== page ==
NDBF also cautioned about fraudulent charitable solicitations that prey on the goodness of people seeking to help those in need. “The best advice is to do your research. Give to those charitable organizations that are registered properly with state authorities. As with any charitable contribution, those who want to contribute to relief efforts should send contributions to only those charities with an established track record of making sure the donations get to the victims,” McHenry said.

 

NDBF offered three tips to help investors avoid disaster-related scams:

  • Delete unsolicited emails or social media messages and hang up on aggressive cold callers promoting hurricane-related investments, especially those from small companies touting unproven or new technologies or products.
  • Use common sense. Claims of guaranteed returns or low/no investment risk are classic red flags. Every investment involves some degree of risk.
  • Do your homework. Contact NDBF to check that both the seller and investment are licensed and registered. If not, they may be operating illegally.

More information about the laws governing the securities industry in Nebraska can be found on NDBF’s website at www.ndbf.nebraska.gov. If you have questions about any investment matters, call NDBF’s Consumer Hotline toll free at (877) 471-3445 in Nebraska, or (402) 471-3445 if you are out of state.

CONTACT: Claire McHenry, Deputy Director – Securities Bureau
PHONE: (402) 471-2171
EMAIL: claire.mchenry@nebraska.gov

Hurricane Harvey Consumer Alert

Financial Institution Officers

Publication Date: Aug 24, 2017

The Nebraska Department of Banking and Finance has adopted forms and guidelines to implement amendments to the laws governing the licensing of bank executive officers and credit union loan officers.  The amendments, adopted as part of LB 140 (2017), are effective August 24, 2017, and authorize exemptions from the licensing process.  The Department has also updated a number of related forms to reflect the amendments.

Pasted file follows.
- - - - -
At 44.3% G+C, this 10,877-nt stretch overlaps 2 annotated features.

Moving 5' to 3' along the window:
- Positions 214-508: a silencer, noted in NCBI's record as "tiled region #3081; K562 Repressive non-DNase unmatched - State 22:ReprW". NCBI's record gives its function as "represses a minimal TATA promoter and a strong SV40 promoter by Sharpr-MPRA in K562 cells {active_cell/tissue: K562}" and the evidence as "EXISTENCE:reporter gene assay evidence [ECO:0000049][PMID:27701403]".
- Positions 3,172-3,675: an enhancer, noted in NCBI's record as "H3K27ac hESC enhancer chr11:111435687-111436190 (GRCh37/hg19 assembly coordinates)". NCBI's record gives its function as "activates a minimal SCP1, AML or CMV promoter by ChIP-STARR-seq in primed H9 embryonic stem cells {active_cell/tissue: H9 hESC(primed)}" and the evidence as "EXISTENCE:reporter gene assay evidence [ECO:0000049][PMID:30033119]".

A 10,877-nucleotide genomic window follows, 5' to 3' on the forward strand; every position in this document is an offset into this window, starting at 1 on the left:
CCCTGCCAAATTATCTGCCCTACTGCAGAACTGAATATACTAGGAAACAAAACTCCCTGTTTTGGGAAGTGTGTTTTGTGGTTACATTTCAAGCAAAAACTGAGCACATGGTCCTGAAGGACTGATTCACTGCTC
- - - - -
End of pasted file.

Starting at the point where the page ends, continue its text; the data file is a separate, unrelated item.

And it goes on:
Click here for the Financial Institution Officer Exemptions

Investment Adviser Seminar

Publication Date: Jul 13, 2017

NDBF to Hold August 17th Investment Adviser Compliance Seminar

The Nebraska Department of Banking and Finance (“NDBF”) recently announced comprehensive amendments to its Rules under the Securities Act of Nebraska, contained in Title 48 of the Nebraska Administrative Code, became effective on June 5, 2017.  The amendments reflect NDBF’s goal of reducing regulatory complexity and promoting uniformity while protecting investors and promoting capital formation in Nebraska.

The NDBF Bureau of Securities will host a compliance seminar on August 17, 2017 at 2:00 pm CDT to assist investment advisers and their compliance personnel in understanding and complying with these new requirements.  Speakers will include NDBF Director Mark Quandahl, Deputy Director – Securities Bureau Claire McHenry, and Securities Bureau Counsel Mike Cameron. 

People may attend in person or electronically via webinar.  Space is limited.  Register by August 11, 2017 to reserve your seat.

Where:            Training Room – Basement Level
                        1526 K Street
                        Lincoln, NE 68508

When:             August 17, 2017
                        2:00 pm – 3:30 pm

Registration:  Click here to email the NDBF Securities Bureau.  Include in the email your name, firm, and whether you will attend in person or via webinar. Webinar participants will be emailed instructions on joining the webinar.

 

 NDBF Investment Adviser Compliance Seminar

Securities Rules Update Announced

Publication Date: Jun 20, 2017

Securities Act of Nebraska Rules Effective

Comprehensive Securities Rules Update Announced

JUNE 20, 2017 (LINCOLN, NEB.) — The Nebraska Department of Banking & Finance (“Department”)
announces that amendments to its Rules under the Securities Act of Nebraska contained in Title 48 of
the Nebraska Administrative Code became effective June 5, 2017. These amendments represent the
first comprehensive amendments to these rules since 1999, as 33 of the 42 chapters in Title 48 were
amended.

The amendments reflect the Department’s goal of reducing regulatory complexity and promoting